Today, Leiden’s successor at the helm of Vertex, CEO Reshma Kewalramani, is plunking down $250 million in cash to go the extra mile on DM1. The lion’s share of that is for the upfront, with a small reserve for equity in a deal that lines Vertex up with a neighbor in Seaport that has been rather quietly going at both of Vertex’s early disease targets with preclinical assets.

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Ab­b­Vie slapped with age dis­crim­i­na­tion law­suit, fol­low­ing oth­er phar­mas

Add AbbVie to the list of pharma companies currently facing age discrimination allegations.

Pennsylvania resident Thomas Hesch filed suit against AbbVie on Wednesday, accusing the company of passing him over for promotions in favor of younger candidates.

Despite 30 years of pharma experience, “Hesch has consistently seen younger, less qualified employees promoted over him,” the complaint states.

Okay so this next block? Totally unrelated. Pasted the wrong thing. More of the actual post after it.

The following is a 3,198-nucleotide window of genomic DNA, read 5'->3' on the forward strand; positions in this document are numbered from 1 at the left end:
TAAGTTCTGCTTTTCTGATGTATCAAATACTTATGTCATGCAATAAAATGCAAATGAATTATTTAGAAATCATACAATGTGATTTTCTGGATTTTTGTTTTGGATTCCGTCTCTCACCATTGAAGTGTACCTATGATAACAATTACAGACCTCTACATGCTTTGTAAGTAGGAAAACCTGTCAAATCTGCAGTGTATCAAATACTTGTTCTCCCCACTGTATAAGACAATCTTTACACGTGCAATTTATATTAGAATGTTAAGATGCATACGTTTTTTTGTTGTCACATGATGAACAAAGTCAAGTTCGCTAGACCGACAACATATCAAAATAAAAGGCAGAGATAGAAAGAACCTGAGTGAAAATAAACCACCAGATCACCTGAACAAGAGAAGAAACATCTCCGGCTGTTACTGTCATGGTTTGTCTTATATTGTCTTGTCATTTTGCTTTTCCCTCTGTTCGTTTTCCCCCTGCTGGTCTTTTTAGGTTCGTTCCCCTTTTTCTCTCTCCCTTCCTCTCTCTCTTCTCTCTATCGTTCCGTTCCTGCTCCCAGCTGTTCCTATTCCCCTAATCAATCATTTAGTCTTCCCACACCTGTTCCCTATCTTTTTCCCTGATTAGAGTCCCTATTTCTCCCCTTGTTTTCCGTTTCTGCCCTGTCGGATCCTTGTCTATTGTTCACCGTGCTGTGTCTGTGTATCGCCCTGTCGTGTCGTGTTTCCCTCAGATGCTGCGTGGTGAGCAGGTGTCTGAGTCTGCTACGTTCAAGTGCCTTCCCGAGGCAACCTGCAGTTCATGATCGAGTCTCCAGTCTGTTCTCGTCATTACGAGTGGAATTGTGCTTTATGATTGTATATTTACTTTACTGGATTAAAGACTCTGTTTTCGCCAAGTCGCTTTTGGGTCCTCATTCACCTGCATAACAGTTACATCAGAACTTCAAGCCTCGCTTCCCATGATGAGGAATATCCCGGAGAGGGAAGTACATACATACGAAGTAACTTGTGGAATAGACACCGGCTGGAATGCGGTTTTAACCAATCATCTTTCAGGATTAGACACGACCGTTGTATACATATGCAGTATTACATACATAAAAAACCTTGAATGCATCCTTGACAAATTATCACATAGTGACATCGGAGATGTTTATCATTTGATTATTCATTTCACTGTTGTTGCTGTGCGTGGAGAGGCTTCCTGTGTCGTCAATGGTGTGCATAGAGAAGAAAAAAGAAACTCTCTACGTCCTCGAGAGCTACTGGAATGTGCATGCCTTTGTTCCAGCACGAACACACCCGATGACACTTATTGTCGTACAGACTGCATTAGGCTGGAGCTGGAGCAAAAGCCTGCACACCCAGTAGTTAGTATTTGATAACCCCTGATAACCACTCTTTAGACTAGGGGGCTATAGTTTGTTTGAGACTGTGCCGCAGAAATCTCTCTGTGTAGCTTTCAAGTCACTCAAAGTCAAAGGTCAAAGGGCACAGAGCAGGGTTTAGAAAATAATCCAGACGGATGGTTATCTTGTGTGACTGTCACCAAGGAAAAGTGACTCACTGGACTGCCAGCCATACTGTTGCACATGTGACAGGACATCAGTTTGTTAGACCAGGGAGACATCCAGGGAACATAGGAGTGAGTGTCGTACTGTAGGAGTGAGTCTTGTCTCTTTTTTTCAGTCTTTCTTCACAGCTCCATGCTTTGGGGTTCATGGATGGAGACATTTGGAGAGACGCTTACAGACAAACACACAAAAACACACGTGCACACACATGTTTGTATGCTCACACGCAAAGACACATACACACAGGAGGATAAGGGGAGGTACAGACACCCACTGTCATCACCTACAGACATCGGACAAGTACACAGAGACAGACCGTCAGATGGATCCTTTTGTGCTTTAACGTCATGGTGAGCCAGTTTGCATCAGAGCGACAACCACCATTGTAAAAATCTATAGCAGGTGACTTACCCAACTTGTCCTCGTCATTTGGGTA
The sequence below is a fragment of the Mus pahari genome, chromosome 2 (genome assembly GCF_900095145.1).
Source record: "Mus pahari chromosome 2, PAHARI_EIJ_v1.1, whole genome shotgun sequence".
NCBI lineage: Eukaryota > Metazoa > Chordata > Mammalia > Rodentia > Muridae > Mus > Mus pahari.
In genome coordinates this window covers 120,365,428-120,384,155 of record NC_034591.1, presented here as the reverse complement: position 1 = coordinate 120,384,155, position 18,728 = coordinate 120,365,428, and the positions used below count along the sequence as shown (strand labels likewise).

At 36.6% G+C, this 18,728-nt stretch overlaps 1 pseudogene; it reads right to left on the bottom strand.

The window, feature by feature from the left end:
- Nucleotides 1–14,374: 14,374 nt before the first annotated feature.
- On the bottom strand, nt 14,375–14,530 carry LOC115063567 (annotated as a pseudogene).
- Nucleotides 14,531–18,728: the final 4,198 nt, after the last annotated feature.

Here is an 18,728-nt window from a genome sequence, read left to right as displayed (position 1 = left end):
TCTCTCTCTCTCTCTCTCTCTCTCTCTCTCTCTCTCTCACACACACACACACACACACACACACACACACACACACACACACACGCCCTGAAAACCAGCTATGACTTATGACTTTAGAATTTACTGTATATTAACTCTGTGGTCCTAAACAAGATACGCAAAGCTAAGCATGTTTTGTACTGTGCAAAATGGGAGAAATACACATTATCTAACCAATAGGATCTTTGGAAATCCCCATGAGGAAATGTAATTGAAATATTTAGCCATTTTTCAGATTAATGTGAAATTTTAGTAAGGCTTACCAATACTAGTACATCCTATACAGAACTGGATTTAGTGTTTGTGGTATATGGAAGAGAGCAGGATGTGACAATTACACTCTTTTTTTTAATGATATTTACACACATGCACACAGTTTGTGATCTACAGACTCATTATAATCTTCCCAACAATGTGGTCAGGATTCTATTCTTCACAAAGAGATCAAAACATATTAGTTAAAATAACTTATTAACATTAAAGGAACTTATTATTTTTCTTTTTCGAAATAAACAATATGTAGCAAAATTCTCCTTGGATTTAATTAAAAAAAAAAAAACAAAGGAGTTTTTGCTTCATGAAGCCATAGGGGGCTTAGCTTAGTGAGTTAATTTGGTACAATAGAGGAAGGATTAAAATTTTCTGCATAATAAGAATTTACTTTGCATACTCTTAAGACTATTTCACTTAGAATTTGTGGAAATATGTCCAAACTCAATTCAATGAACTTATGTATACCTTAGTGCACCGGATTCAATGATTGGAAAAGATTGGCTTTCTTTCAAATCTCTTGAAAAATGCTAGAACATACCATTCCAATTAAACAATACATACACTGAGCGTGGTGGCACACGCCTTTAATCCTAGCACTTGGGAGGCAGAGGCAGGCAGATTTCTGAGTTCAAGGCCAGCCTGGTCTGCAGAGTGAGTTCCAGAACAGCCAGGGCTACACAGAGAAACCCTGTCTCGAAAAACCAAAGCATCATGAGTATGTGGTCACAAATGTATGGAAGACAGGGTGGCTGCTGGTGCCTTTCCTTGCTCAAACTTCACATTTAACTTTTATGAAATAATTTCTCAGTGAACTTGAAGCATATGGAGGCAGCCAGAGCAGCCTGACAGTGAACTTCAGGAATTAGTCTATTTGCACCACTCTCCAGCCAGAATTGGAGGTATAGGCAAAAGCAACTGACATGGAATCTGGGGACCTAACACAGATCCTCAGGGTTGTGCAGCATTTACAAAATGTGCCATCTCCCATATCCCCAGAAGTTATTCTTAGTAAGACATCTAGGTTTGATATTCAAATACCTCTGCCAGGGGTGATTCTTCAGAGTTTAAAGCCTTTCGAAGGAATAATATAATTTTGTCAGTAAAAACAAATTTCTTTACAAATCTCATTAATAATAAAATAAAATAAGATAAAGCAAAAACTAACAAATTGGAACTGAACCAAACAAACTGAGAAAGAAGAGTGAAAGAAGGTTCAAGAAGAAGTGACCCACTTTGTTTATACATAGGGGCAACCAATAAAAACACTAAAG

David Light, Valisure CEO

Val­isure in the hot seat: New Form 483 over a 2021 in­spec­tion as CEO fires back

The notorious drug testing company Valisure, which has made a name for itself by forcing FDA’s hand with some of its safety-related uncoverings, received a letter this week after the FDA uncovered violations at its Connecticut-based testing lab in 2021.

The letter, which was sent on Dec. 5, stated that the FDA is “concerned” that Valisure was not aware of  drug supply chain security requirements.

Mark Cuban (Jed Jacobsohn/AP Images)

Mov­ing to the em­ploy­er side of health­care, Mark Cuban's Cost Plus Drugs part­ners with a PBM

From “Shark Tank” to direct-to-consumer generic drugs, Mark Cuban has made another inroad in the ongoing battle over prescription drug prices. His cost-plus-15% generic drug company, frequently undercutting many competitors, now has its sights set on the employer healthcare market.

Cost Plus Drugs, which originally pledged to cut out PBMs, has now partnered with the PBM EmsanaRx, majority owned by the Purchaser Business Group on Health, to launch a supplemental drug discount program designed specifically for self-funded employers, the company announced Thursday.